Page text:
JR: So, having reiterated that, let's look at the issue of the system we call "car".... In order for a car to be a car, what we have to look at is the organization that makes it a car. Not the organization of the atoms or the molecules or the next larger category of components.... the organization of an atom is not what makes a car a car.SJ: Judith, I struggled with this issue for a while myself when I wrote my post. As I said in it: "a car is a simple system at least as far as its car-ness (or form) is concerned." I did not put it as clear as you did but I think I had a similar idea.However, one thing keeps bothering me and I don't quite know how to express it. I will try and maybe someone can pick it up. To say that X is a simple system *presupposes* that we definitively know its organization or "bauplan" (and we know it is simple/simulable/predicative etc). This is true in case of car because the word car (as you used it) *denotes* a particular mode of organization with a known form and function. So with car we do not have to build models to prove it is simple because it is simple by definition. As we analyze the minute details of viscosity of oil in the ball bearings we indeed slowly leave the "car" concept and start dealing with other complex systems outside of its car-hood. The word "dog" (when it is used to denote a specific dog) on the other hand does not refer to a known mode of organization and thus we do not have the luxury to declare that viscosity of blood in its veins is not part of its dog-hood. All we can do is build models of it.So when you use the word "car" it can have two meanings: 1) a mode of organization and b) an imperative to think of a specific car. If you take the first meaning then indeed car is a simple system. If you take the second meaning (as I suspect John M. did) and you are thinking of a specific car with all the molecules of gasoline, drag coefficient, viscosity of oil etc. then you are dealing with a natural system (that was pointed to by the imperative: think of a car!).To take the example even further: suppose an alien scientist who evolved from a bird like creature (and thus never had any use for wheeled form of transportation) is analyzing a specific honda civic. Unlike us it does not know which aspects are relevant to its car-hood and which are not. From its perspecitive it would be just another natural system much like a tree or a dog are two us. And thus the Rosennean alien not being able to separate the irrelevant aspects might well conclude that this object (that humans would call "car") is complex.- Steve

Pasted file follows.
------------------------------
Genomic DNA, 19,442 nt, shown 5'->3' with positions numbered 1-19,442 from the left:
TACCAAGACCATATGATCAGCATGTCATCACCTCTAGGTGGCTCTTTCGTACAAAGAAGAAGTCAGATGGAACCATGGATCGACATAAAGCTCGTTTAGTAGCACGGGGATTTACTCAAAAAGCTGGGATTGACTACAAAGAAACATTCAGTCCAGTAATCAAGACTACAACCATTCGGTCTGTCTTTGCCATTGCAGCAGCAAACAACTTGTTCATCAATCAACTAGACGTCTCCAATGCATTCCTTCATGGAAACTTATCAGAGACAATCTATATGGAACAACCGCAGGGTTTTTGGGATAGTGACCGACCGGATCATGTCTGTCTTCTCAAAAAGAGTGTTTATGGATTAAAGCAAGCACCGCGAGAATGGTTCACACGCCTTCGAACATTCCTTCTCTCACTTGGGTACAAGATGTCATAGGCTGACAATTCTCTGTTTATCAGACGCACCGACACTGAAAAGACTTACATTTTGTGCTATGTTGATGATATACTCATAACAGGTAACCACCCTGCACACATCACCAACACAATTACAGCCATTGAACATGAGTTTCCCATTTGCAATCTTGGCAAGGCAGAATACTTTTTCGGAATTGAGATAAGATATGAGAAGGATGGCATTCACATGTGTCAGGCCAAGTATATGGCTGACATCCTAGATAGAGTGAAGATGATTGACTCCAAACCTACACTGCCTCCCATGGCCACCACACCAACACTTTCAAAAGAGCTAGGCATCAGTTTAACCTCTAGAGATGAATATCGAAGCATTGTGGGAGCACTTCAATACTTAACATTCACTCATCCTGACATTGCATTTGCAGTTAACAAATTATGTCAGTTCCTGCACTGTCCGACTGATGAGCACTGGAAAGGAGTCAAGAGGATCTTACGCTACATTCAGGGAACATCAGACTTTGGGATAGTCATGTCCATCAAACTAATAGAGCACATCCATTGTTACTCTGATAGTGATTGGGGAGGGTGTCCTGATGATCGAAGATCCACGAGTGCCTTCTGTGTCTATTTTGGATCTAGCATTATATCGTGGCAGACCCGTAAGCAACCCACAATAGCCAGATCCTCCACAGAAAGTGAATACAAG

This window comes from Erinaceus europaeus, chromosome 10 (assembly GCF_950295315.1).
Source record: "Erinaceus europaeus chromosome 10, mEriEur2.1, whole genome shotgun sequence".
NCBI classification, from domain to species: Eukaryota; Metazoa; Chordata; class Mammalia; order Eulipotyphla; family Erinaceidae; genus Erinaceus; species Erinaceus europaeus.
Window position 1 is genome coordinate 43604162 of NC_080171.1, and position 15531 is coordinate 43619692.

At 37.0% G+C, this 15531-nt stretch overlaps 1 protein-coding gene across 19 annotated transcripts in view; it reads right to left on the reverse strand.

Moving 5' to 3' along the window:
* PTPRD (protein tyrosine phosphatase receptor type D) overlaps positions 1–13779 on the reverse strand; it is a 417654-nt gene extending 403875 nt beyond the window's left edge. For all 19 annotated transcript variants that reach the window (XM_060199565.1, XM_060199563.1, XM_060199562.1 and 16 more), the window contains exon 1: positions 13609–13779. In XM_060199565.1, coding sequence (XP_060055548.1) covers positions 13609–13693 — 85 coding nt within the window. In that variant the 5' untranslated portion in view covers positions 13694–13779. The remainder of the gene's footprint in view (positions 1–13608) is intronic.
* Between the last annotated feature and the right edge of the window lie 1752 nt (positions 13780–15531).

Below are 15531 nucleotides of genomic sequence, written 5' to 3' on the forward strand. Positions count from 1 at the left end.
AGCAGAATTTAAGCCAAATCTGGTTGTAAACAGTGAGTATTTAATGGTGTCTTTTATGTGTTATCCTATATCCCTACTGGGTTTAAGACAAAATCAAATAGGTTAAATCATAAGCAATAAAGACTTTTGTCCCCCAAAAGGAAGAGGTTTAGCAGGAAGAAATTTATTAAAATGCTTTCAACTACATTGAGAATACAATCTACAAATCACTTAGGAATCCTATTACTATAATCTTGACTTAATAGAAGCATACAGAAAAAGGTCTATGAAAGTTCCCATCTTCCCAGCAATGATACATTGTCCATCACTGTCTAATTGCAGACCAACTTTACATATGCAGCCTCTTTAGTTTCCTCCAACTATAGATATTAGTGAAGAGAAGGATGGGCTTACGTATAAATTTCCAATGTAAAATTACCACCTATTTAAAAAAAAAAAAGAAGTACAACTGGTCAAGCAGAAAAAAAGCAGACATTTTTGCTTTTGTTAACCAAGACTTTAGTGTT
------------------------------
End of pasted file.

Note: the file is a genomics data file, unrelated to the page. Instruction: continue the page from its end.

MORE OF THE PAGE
Judith Rosen <***> wrote:Hi John M.One thing to always keep in mind is that "system-hood" is, itself, a relational property. It has to do with the relation of the observer to "the system" (meaning"that which is being observed"). This is one of the reasons why science can never be a truly "objective" pursuit-- I would argue that there is no such thing as objectivity in science. By its very nature, "science" is a human mental creation and exercise. However, science is what humanity has developed as a way to aid in learning about ourselves and our world/universe (because we do see both from an innately egocentric perspective). So all of these descriptions are being made from within the context of SCIENCE.My father's work was not philosophy, much as he was accused of that, mostly be experimentalists who considered "theory" to be synonymous with "speculation". So you say that these boundaries of system are artificial? Yeah, they are. All human perception is a mental artifact, in some sense. And your point is??? "Reduction" is not a dirty word, unless it's the only word allowed or it's misapplied to situations where it's inappropriate. If the former is true, it guarantees the latter, doesn't it.What "RR" was saying was that science can do far better than it has been doing, in how it approaches learning about various aspects of our universe.So, having reiterated that, let's look at the issue of the system we call "car".... In order for a car to be a car, what we have to look at is the organization that makes it a car. Not the organization of the atoms or the molecules or the next larger category of components.... the organization of an atom is not what makes a car a car. Similarly, we needn't bother going into ever larger systems, looking at the organization of traffic or of rush hour traffic jams, etc.... that's not the "car" system, either. The main POINT: it is a significant fact that the way some system is organized contributes a causal impact on its behaviors/capabilities. In a car, that organization is simple: pretty much the sum of its parts.----- Original Message -----From: John MTo: ***Sent: Monday, January 17, 2005 5:56 PMSubject: Re: [ROSEN] Inequivalence of modelsHi, Judith,Quote from your post:"that simple systems are computable and have a "largest complete model" into which all others will reduce."I have (language?) problems here. I don't believe in "simple systems" only in 'simple system models'. We use the 'car' as a good vehicle for such discussions. A car is a car is a car - wrong.A car is only a car if we cut the model we assign to this distinction at the boundaries we consider for "a car". Otherwise the system representing that model as well, is an unlimitedly interconnected feature, from its submicrosco[pic, economical, ewsthetic, mythical,(you name it) associations (in connected networks) all the way to the energy we receive from the sun and beyond.A "car" is a complexity. Our limited model is simple.As simple as that.<G>So a car has NO largest model. Only the limited model has some boundaries within which we feel happy. The "simple car".In our well established reductionistic thinking.Is that what we want to perpetuate?You emphasize the computable simple models. "...within it".*JR:"Complex systems, on the other hand, have an infinite set of models, without ever exhausting all the information possible. Because there is no "largest complete model"... "Would you like to set up a singularity with no connections outside its boundaries, what you can deem "a simple system"? A nirvana?becuase if not, EVERYTHING is a complexity and you can stop the connectivities only by exercising reductionism: selecting the extent of your observation. When you say "single model" that means a reductionistic limited (cut) model of something that does not 'end' at those boundaries.I for one do not want to study Rosenism restricted to reductionist models. Not even 'complex (closed) models' as they say. This is why I like better to say wholeness if I can. and I leave reductionist inequivalency to the engineers.I think you simplified the simlicity while we realized the complexity of complexity. (Sorry, if I see a pun...)Then you wrote:and each model will then "reduce to" (fit into) that sum/largest model.Sorry again, my non-IndoEuropean Hungarian linguistic stomach does not digest such meaning of reduction into increasing. I feel a 'reduction' makes something smaller, not into wider and more comprehensive. Not even as a word-flower. But my Inglis is poor.Fit into is OK, refers to a larger compartment from which it was reduced. Not vice versa. I mean: the nonexistent largest model.John Mikes----- Original Message -----From: Judith RosenTo: ***Sent: Monday, January 17, 2005 4:15 PMSubject: Re: Inequivalence of modelsHi Steve, Hi Everybody,Sorry for being "incommunicado" for a few days, I've been working on BioTheory. It's mostly up and running, although five papers are still forthcoming, and my own papers are among them. What can I say? By the time people get done reading all the great stuff that's there, my own will be ready to plug in. I haven't had much of a chance to take off the publishing and editing hats, much less put on the writer's hat, for a while. But they're almost done.The question about "inequivalent models" isn't as complicated as you guys are making it... It has to do with the fact that simple systems are computable and have a "largest complete model" into which all others will reduce. If you go about it from the other direction; the sum of all models we can make of the system will include every individual model within it. That's what "equivalent" means. Complex systems, on the other hand, have an infinite set of models, without ever exhausting all the information possible. Because there is no "largest complete model"...Do you see? Any single model is a finite thing, and there is no way to get to infinity by accretion (adding finite numbers together). Thus, inequivalence.SNIPand each model will then "reduce to" (fit into) that sum/largest model.Does that make more sense?Judith